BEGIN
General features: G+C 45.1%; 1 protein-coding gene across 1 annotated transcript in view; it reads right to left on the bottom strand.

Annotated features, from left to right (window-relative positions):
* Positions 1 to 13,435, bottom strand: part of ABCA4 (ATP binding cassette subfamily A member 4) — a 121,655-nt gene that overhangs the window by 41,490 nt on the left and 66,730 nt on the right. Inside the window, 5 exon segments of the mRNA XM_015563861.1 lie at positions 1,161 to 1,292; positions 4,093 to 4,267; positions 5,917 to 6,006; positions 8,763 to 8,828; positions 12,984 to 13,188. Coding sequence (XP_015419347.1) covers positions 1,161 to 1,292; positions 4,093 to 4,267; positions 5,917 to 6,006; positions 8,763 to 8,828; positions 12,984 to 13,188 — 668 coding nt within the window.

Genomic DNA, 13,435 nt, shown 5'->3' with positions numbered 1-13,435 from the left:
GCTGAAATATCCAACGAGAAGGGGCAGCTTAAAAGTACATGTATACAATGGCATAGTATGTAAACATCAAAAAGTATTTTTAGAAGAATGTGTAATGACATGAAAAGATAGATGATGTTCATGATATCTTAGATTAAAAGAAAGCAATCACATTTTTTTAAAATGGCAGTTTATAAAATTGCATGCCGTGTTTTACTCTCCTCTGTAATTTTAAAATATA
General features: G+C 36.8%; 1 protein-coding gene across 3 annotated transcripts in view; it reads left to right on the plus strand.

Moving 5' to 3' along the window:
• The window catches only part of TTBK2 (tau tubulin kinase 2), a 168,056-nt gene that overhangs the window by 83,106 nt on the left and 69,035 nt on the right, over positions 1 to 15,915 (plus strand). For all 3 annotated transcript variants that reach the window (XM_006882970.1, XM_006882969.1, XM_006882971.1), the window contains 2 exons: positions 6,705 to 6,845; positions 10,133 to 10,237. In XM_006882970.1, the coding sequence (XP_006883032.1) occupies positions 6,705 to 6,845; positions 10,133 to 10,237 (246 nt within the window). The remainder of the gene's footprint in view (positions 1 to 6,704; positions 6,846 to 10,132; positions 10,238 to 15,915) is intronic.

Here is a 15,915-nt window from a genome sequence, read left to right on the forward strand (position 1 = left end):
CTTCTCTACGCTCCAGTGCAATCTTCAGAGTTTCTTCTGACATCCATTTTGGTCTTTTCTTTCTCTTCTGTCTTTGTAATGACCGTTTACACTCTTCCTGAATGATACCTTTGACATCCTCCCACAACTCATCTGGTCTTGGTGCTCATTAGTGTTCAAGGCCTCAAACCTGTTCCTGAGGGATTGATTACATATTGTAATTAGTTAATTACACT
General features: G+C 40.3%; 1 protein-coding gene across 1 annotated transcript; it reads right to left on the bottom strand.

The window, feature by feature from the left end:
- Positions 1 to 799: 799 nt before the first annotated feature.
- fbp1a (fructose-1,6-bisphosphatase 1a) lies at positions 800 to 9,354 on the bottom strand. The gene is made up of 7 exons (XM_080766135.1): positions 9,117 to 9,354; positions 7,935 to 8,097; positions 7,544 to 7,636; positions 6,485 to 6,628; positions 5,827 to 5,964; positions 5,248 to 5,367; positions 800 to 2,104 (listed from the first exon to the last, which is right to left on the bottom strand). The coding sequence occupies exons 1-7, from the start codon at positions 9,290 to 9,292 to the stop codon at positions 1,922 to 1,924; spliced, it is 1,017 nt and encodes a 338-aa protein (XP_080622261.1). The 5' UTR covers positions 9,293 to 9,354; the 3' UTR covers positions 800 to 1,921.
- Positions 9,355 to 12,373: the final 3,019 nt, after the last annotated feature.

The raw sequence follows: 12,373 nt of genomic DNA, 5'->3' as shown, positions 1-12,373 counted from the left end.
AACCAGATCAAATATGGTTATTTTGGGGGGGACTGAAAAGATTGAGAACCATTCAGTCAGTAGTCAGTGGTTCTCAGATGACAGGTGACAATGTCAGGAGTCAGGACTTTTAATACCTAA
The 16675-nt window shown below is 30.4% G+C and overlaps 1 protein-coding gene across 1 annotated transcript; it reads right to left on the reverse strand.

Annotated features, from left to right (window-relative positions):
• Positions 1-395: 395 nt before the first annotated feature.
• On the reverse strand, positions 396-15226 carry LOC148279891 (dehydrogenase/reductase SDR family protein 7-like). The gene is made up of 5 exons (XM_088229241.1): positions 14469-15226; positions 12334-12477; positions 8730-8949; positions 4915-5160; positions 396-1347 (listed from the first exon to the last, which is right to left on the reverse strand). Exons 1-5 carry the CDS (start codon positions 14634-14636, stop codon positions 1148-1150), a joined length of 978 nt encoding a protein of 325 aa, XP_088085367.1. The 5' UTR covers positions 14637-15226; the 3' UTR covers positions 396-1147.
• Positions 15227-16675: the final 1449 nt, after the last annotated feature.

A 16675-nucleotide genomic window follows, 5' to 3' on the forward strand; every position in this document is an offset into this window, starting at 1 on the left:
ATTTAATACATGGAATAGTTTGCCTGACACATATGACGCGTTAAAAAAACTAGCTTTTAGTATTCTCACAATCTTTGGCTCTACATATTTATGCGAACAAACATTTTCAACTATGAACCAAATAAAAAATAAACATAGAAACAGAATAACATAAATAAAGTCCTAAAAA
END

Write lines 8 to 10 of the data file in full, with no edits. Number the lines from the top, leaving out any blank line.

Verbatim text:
• The window catches only part of TTBK2 (tau tubulin kinase 2), a 168,056-nt gene that overhangs the window by 83,106 nt on the left and 69,035 nt on the right, over positions 1 to 15,915 (plus strand). For all 3 annotated transcript variants that reach the window (XM_006882970.1, XM_006882969.1, XM_006882971.1), the window contains 2 exons: positions 6,705 to 6,845; positions 10,133 to 10,237. In XM_006882970.1, the coding sequence (XP_006883032.1) occupies positions 6,705 to 6,845; positions 10,133 to 10,237 (246 nt within the window). The remainder of the gene's footprint in view (positions 1 to 6,704; positions 6,846 to 10,132; positions 10,238 to 15,915) is intronic.

Here is a 15,915-nt window from a genome sequence, read left to right on the forward strand (position 1 = left end):
CTTCTCTACGCTCCAGTGCAATCTTCAGAGTTTCTTCTGACATCCATTTTGGTCTTTTCTTTCTCTTCTGTCTTTGTAATGACCGTTTACACTCTTCCTGAATGATACCTTTGACATCCTCCCACAACTCATCTGGTCTTGGTGCTCATTAGTGTTCAAGGCCTCAAACCTGTTCCTGAGGGATTGATTACATATTGTAATTAGTTAATTACACT